Clouds are here, and if you look at the radar, it looks like the rain is falling across much of the state, but that is not the case.
The lower levels of the atmosphere are very dry, and the rain is evaporating before it reaches the surface, but as the rain falls through these dry layers, it is moistening those layers of the atmosphere. That means, if you haven’t seen the rain yet, you are going it before the long. The rain is reaching the surface mainly west of Interstate 65 but will continue to spread east today. It is a rather cool Saturday afternoon with temperatures in the 50s.
Looking towards the west, there is a lot of rain heading our way, and we are in store for a rainy night across North/Central Alabama. It is going to be a nice steady soaking rain through out the night; temperatures will hold in the mid 40s all night, and certainly no threat of severe weather, just some great sleeping weather.
You’ll certainly want the umbrellas and rain gear close to hand heading out the door tomorrow. Our Sunday will feature clouds, periods of rain, and chilly temperatures. Thankfully no severe weather is expected, and I doubt we will hear much thunder in North/Central Alabama, but there could be some across southern portions of the state. Thunder or not, it will be a rather wet day. Temperatures tomorrow afternoon will hold in the lower 50s much of the day, and some spots may sit in the 40s all day.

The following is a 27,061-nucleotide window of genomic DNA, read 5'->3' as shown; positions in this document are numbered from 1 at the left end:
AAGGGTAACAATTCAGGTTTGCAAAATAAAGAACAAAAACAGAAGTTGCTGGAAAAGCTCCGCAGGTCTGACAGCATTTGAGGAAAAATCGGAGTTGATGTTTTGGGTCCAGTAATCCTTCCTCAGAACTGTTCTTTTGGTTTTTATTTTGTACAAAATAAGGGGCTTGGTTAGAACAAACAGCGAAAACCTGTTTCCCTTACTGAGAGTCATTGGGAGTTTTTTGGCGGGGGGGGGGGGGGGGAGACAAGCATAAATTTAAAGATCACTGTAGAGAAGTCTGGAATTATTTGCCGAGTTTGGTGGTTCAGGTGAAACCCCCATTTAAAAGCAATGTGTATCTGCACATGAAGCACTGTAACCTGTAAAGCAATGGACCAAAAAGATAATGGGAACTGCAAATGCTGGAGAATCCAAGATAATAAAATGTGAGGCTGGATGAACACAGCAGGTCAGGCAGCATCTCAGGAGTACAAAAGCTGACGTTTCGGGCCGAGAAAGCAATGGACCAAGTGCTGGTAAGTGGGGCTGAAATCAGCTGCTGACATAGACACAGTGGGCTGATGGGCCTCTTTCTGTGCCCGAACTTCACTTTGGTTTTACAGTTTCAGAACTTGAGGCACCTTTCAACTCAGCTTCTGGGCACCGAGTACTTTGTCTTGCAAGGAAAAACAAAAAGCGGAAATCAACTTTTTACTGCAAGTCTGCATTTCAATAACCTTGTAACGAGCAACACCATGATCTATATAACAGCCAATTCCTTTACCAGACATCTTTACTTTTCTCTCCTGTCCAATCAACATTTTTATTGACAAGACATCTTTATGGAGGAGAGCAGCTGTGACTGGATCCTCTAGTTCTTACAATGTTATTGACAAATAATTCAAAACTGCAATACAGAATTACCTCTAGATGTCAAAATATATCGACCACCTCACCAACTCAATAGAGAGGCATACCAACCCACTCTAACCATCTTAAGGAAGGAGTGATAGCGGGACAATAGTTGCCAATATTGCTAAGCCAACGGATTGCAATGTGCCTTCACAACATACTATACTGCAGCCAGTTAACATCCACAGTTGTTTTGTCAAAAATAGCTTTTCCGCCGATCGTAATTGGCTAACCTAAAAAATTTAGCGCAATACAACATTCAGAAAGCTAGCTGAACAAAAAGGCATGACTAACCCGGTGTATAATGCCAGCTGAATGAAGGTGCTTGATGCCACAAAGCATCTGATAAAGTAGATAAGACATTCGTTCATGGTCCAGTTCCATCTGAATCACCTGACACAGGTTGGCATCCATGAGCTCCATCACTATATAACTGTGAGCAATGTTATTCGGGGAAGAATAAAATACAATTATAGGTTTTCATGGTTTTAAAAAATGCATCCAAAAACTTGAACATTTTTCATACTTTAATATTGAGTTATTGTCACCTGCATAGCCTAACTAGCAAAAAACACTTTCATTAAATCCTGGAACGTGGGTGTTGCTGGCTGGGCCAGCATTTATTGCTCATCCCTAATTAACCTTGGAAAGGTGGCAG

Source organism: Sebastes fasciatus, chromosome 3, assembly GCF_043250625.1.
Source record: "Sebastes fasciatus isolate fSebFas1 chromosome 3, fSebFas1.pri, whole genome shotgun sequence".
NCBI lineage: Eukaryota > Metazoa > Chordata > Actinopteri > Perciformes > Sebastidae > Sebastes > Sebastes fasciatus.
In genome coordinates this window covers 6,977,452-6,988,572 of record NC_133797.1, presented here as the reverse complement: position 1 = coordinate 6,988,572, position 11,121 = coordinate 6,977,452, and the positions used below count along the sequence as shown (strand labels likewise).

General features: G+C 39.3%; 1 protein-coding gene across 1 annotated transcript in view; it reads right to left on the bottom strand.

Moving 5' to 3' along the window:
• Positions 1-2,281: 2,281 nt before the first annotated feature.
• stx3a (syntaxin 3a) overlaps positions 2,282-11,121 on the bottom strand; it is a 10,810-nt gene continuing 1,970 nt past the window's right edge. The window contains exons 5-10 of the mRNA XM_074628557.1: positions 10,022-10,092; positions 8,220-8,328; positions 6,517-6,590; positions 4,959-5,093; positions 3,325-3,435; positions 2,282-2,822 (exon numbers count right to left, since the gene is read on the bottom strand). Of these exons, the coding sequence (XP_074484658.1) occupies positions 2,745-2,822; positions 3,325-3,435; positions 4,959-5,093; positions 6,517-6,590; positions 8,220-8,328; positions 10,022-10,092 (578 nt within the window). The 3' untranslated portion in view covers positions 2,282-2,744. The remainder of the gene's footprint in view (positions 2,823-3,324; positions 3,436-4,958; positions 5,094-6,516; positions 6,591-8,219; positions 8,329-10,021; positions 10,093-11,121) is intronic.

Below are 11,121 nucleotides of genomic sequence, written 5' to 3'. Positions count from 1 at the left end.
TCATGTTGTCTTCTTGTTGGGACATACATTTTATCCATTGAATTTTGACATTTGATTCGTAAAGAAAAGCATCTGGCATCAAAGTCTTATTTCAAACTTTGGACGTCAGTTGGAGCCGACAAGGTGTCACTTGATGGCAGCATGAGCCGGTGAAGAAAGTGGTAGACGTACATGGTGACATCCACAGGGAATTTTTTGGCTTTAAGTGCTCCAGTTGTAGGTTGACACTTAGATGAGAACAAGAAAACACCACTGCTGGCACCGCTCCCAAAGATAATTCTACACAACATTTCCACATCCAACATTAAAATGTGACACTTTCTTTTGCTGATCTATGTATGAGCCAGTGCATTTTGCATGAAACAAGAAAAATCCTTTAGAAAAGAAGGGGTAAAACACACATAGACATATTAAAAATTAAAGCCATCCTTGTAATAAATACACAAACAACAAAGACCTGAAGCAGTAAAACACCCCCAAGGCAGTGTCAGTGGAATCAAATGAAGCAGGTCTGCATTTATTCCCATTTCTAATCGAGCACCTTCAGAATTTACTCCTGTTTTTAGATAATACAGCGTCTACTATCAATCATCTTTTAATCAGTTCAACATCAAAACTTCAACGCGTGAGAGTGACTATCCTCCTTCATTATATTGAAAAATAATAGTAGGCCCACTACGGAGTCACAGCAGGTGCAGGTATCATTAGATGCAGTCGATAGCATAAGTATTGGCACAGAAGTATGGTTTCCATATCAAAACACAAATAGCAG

MORE RAIN AND STORMS: A low pressure system will develop off the Texas coast and will lift north across the southeastern United States, bringing with it another round of strong storms late Monday and into early Tuesday. Now the latest GFS has the low lifting right across Central Alabama, which is not ideal for severe weather for us, but that track of the low, will allow a warm sector to surge north across the state and that will allow for those storms across the state, with the best chance for severe storms over South Alabama. Currently, on their day three convective outlook, the SPC has locations along and south of the U.S. 82 corridor from Tuscaloosa, to Montgomery, to Phenix City in a “marginal risk for severe storms, while the standard “slight risk” covers locations across Southwest Alabama such as Mobile, Gulf Shores, Monroeville, and Evergreen.
The exact northward extent of the severe weather will depend on how far north the warm, moist air mass makes it inland. The best chance of storms will come Monday night and early Tuesday. We will start to dry out by the time Tuesday evening arrives as the low lifts northeast of the area, and behind it, dry air will be pulled south. Highs will be in the upper 50s and lower 60s across the area on Monday, and back up into the lower to mid 60s for Tuesday.
For much of Alabama, by the time the rain is finished Tuesday evening, rainfall totals for much of the area will range from 2-4 inches, with a few spots perhaps getting more. We need every drop, but unfortunately some flash flooding could be possible with all of the heavy rainfall, but overall, these soaking rains will not end the drought, but should hopefully put a nice dent in the conditions.
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